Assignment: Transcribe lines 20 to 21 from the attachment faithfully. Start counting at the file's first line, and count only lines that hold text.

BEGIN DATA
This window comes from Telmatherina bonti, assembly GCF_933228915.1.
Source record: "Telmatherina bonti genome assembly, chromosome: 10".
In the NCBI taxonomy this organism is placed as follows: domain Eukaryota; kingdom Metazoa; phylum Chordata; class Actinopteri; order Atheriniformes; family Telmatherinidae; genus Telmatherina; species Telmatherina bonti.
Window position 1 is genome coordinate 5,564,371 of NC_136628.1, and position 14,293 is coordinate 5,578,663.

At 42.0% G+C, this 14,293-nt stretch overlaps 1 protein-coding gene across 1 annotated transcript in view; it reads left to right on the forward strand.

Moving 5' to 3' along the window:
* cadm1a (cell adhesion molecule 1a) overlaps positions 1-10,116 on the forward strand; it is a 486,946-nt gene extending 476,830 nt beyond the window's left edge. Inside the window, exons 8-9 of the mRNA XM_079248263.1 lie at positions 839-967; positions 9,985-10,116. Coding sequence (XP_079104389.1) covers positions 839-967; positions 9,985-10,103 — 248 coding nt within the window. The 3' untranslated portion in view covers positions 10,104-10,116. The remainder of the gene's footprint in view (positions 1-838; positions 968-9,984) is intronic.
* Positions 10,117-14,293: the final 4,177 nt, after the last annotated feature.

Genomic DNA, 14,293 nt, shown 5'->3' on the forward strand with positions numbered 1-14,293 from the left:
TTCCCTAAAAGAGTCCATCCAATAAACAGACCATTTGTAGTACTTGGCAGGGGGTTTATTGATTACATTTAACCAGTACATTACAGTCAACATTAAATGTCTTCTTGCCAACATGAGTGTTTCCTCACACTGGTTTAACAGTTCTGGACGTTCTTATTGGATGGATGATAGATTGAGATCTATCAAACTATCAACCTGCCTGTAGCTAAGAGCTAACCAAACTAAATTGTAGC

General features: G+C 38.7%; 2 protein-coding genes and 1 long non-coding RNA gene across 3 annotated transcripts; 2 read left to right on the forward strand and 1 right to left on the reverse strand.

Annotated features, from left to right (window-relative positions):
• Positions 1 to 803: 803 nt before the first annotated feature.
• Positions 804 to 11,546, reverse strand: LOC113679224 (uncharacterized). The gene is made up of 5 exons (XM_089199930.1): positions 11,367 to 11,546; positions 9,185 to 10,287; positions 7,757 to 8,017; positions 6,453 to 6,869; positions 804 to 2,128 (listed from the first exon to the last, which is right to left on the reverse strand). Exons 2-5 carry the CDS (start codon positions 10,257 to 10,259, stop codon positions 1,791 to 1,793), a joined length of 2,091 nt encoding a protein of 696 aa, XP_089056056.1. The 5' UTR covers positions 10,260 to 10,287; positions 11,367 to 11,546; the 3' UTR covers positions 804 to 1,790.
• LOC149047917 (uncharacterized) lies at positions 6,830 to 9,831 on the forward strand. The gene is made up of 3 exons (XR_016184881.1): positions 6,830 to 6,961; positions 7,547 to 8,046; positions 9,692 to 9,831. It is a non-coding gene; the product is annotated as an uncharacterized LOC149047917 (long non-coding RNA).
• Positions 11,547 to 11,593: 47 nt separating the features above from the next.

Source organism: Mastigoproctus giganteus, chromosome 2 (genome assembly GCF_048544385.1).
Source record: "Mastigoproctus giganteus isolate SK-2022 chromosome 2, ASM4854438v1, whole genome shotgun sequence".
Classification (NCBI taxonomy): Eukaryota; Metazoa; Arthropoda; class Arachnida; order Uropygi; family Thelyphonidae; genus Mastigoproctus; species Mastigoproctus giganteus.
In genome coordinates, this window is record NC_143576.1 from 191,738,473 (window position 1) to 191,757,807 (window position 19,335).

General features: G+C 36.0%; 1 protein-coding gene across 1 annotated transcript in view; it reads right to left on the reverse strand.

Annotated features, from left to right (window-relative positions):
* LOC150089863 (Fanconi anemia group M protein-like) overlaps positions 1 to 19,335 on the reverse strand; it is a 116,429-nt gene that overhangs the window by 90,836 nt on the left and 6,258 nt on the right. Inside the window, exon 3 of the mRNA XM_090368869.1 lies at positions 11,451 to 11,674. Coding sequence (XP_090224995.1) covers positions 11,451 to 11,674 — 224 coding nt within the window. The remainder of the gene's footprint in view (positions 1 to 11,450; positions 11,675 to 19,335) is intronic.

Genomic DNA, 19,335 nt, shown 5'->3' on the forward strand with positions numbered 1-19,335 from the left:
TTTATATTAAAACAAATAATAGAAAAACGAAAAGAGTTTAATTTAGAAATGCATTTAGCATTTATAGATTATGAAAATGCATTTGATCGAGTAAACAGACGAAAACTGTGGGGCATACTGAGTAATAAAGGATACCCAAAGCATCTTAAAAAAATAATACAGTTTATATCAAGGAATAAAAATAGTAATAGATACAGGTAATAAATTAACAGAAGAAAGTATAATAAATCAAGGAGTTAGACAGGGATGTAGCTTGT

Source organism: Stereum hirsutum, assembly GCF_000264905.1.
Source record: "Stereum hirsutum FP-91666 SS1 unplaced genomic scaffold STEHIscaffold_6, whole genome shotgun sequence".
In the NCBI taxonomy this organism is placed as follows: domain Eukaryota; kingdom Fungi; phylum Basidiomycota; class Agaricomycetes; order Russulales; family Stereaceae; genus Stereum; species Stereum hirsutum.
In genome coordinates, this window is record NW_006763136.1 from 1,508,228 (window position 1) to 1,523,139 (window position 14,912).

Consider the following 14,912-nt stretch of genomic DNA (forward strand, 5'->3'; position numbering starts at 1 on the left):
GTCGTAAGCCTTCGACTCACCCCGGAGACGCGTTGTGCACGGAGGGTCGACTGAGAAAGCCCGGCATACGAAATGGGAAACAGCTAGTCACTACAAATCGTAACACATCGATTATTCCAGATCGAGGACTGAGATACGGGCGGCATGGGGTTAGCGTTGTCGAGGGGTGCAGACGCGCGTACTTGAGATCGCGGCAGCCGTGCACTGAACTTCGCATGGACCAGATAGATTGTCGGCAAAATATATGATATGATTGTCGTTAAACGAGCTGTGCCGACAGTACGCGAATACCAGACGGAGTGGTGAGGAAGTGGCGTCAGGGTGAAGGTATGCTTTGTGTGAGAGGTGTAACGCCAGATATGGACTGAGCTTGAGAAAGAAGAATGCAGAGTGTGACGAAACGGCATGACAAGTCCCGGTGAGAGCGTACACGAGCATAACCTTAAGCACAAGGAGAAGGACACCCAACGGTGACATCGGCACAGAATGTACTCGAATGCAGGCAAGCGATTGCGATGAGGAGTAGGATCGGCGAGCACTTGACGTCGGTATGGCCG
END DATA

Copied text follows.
In genome coordinates, this window is record NC_143576.1 from 191,738,473 (window position 1) to 191,757,807 (window position 19,335).

General features: G+C 36.0%; 1 protein-coding gene across 1 annotated transcript in view; it reads right to left on the reverse strand.